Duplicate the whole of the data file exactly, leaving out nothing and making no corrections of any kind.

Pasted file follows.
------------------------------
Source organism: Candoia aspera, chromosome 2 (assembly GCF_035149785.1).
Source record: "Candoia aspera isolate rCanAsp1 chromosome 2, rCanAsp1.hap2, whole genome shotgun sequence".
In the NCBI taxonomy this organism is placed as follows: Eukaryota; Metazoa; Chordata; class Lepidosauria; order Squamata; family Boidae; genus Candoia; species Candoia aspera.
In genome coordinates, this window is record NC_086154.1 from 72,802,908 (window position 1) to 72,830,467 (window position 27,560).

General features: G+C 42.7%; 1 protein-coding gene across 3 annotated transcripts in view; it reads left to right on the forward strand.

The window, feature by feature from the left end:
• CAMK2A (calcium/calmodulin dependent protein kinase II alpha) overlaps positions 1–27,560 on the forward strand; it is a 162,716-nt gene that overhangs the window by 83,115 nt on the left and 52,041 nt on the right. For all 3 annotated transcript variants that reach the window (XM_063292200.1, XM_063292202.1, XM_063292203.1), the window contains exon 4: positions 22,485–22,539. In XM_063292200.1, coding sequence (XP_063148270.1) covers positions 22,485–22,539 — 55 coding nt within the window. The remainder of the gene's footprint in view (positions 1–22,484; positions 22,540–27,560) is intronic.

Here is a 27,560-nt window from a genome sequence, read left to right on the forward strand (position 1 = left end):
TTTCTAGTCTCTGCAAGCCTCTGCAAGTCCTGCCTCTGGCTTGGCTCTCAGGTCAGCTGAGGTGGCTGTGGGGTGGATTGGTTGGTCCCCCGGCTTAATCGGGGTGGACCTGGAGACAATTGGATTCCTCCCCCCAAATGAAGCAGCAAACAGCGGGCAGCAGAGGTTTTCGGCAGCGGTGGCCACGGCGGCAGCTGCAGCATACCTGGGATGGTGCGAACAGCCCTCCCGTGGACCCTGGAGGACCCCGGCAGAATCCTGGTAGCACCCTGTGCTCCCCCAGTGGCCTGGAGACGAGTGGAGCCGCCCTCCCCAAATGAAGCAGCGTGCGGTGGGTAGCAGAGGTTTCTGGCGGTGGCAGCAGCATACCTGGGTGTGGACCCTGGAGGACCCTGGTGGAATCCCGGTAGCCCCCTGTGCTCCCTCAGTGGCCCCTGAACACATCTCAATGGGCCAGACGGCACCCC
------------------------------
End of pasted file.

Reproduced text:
Source organism: Candoia aspera, chromosome 2 (assembly GCF_035149785.1).
Source record: "Candoia aspera isolate rCanAsp1 chromosome 2, rCanAsp1.hap2, whole genome shotgun sequence".
In the NCBI taxonomy this organism is placed as follows: Eukaryota; Metazoa; Chordata; class Lepidosauria; order Squamata; family Boidae; genus Candoia; species Candoia aspera.
In genome coordinates, this window is record NC_086154.1 from 72,802,908 (window position 1) to 72,830,467 (window position 27,560).

General features: G+C 42.7%; 1 protein-coding gene across 3 annotated transcripts in view; it reads left to right on the forward strand.

The window, feature by feature from the left end:
• CAMK2A (calcium/calmodulin dependent protein kinase II alpha) overlaps positions 1–27,560 on the forward strand; it is a 162,716-nt gene that overhangs the window by 83,115 nt on the left and 52,041 nt on the right. For all 3 annotated transcript variants that reach the window (XM_063292200.1, XM_063292202.1, XM_063292203.1), the window contains exon 4: positions 22,485–22,539. In XM_063292200.1, coding sequence (XP_063148270.1) covers positions 22,485–22,539 — 55 coding nt within the window. The remainder of the gene's footprint in view (positions 1–22,484; positions 22,540–27,560) is intronic.

Here is a 27,560-nt window from a genome sequence, read left to right on the forward strand (position 1 = left end):
TTTCTAGTCTCTGCAAGCCTCTGCAAGTCCTGCCTCTGGCTTGGCTCTCAGGTCAGCTGAGGTGGCTGTGGGGTGGATTGGTTGGTCCCCCGGCTTAATCGGGGTGGACCTGGAGACAATTGGATTCCTCCCCCCAAATGAAGCAGCAAACAGCGGGCAGCAGAGGTTTTCGGCAGCGGTGGCCACGGCGGCAGCTGCAGCATACCTGGGATGGTGCGAACAGCCCTCCCGTGGACCCTGGAGGACCCCGGCAGAATCCTGGTAGCACCCTGTGCTCCCCCAGTGGCCTGGAGACGAGTGGAGCCGCCCTCCCCAAATGAAGCAGCGTGCGGTGGGTAGCAGAGGTTTCTGGCGGTGGCAGCAGCATACCTGGGTGTGGACCCTGGAGGACCCTGGTGGAATCCCGGTAGCCCCCTGTGCTCCCTCAGTGGCCCCTGAACACATCTCAATGGGCCAGACGGCACCCC